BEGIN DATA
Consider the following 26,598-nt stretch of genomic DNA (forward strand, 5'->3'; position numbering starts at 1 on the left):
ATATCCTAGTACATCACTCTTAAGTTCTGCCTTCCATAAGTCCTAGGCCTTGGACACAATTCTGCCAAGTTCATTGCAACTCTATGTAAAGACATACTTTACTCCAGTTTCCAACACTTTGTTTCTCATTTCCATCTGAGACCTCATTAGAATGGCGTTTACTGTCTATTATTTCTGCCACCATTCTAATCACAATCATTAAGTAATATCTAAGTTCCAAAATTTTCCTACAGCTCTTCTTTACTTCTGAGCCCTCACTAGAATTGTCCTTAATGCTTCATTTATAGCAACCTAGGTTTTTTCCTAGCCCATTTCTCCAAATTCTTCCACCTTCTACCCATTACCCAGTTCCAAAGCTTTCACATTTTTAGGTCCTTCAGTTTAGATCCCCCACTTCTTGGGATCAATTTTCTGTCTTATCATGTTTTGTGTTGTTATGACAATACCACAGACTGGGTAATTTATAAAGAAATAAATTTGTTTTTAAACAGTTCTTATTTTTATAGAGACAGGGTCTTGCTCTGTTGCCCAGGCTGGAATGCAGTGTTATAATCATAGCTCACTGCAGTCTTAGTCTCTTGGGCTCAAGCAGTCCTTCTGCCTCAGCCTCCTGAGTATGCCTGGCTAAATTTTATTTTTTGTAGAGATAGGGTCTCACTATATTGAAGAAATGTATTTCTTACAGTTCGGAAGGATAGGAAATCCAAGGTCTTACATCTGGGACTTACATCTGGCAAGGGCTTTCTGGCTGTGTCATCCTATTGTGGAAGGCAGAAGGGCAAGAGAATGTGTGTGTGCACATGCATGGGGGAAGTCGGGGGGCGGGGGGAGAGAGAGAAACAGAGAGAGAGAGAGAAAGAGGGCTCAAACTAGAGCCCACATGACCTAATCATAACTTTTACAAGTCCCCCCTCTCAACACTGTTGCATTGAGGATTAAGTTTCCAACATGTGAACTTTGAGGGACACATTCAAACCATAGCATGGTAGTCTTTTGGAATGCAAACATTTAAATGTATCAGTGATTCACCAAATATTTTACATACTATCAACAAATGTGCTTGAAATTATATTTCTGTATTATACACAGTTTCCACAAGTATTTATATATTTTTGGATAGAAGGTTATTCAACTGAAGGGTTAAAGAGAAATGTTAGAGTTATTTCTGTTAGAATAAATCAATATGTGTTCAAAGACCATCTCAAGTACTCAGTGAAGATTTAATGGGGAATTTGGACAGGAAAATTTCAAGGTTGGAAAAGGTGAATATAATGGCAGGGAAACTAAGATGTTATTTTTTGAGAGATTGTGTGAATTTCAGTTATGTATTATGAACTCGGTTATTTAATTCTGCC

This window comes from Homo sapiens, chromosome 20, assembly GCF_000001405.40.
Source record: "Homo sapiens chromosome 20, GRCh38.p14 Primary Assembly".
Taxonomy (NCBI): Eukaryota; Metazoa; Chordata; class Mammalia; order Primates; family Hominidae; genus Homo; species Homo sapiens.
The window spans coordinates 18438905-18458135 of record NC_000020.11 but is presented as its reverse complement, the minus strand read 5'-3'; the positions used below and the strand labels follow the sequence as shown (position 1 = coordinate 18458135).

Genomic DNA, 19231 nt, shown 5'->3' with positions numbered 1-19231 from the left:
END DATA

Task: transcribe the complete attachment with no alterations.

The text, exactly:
Consider the following 26,598-nt stretch of genomic DNA (forward strand, 5'->3'; position numbering starts at 1 on the left):
ATATCCTAGTACATCACTCTTAAGTTCTGCCTTCCATAAGTCCTAGGCCTTGGACACAATTCTGCCAAGTTCATTGCAACTCTATGTAAAGACATACTTTACTCCAGTTTCCAACACTTTGTTTCTCATTTCCATCTGAGACCTCATTAGAATGGCGTTTACTGTCTATTATTTCTGCCACCATTCTAATCACAATCATTAAGTAATATCTAAGTTCCAAAATTTTCCTACAGCTCTTCTTTACTTCTGAGCCCTCACTAGAATTGTCCTTAATGCTTCATTTATAGCAACCTAGGTTTTTTCCTAGCCCATTTCTCCAAATTCTTCCACCTTCTACCCATTACCCAGTTCCAAAGCTTTCACATTTTTAGGTCCTTCAGTTTAGATCCCCCACTTCTTGGGATCAATTTTCTGTCTTATCATGTTTTGTGTTGTTATGACAATACCACAGACTGGGTAATTTATAAAGAAATAAATTTGTTTTTAAACAGTTCTTATTTTTATAGAGACAGGGTCTTGCTCTGTTGCCCAGGCTGGAATGCAGTGTTATAATCATAGCTCACTGCAGTCTTAGTCTCTTGGGCTCAAGCAGTCCTTCTGCCTCAGCCTCCTGAGTATGCCTGGCTAAATTTTATTTTTTGTAGAGATAGGGTCTCACTATATTGAAGAAATGTATTTCTTACAGTTCGGAAGGATAGGAAATCCAAGGTCTTACATCTGGGACTTACATCTGGCAAGGGCTTTCTGGCTGTGTCATCCTATTGTGGAAGGCAGAAGGGCAAGAGAATGTGTGTGTGCACATGCATGGGGGAAGTCGGGGGGCGGGGGGAGAGAGAGAAACAGAGAGAGAGAGAGAAAGAGGGCTCAAACTAGAGCCCACATGACCTAATCATAACTTTTACAAGTCCCCCCTCTCAACACTGTTGCATTGAGGATTAAGTTTCCAACATGTGAACTTTGAGGGACACATTCAAACCATAGCATGGTAGTCTTTTGGAATGCAAACATTTAAATGTATCAGTGATTCACCAAATATTTTACATACTATCAACAAATGTGCTTGAAATTATATTTCTGTATTATACACAGTTTCCACAAGTATTTATATATTTTTGGATAGAAGGTTATTCAACTGAAGGGTTAAAGAGAAATGTTAGAGTTATTTCTGTTAGAATAAATCAATATGTGTTCAAAGACCATCTCAAGTACTCAGTGAAGATTTAATGGGGAATTTGGACAGGAAAATTTCAAGGTTGGAAAAGGTGAATATAATGGCAGGGAAACTAAGATGTTATTTTTTGAGAGATTGTGTGAATTTCAGTTATGTATTATGAACTCGGTTATTTAATTCTGCC

This window comes from Homo sapiens, chromosome 20, assembly GCF_000001405.40.
Source record: "Homo sapiens chromosome 20, GRCh38.p14 Primary Assembly".
Taxonomy (NCBI): Eukaryota; Metazoa; Chordata; class Mammalia; order Primates; family Hominidae; genus Homo; species Homo sapiens.
The window spans coordinates 18438905-18458135 of record NC_000020.11 but is presented as its reverse complement, the minus strand read 5'-3'; the positions used below and the strand labels follow the sequence as shown (position 1 = coordinate 18458135).

Genomic DNA, 19231 nt, shown 5'->3' with positions numbered 1-19231 from the left: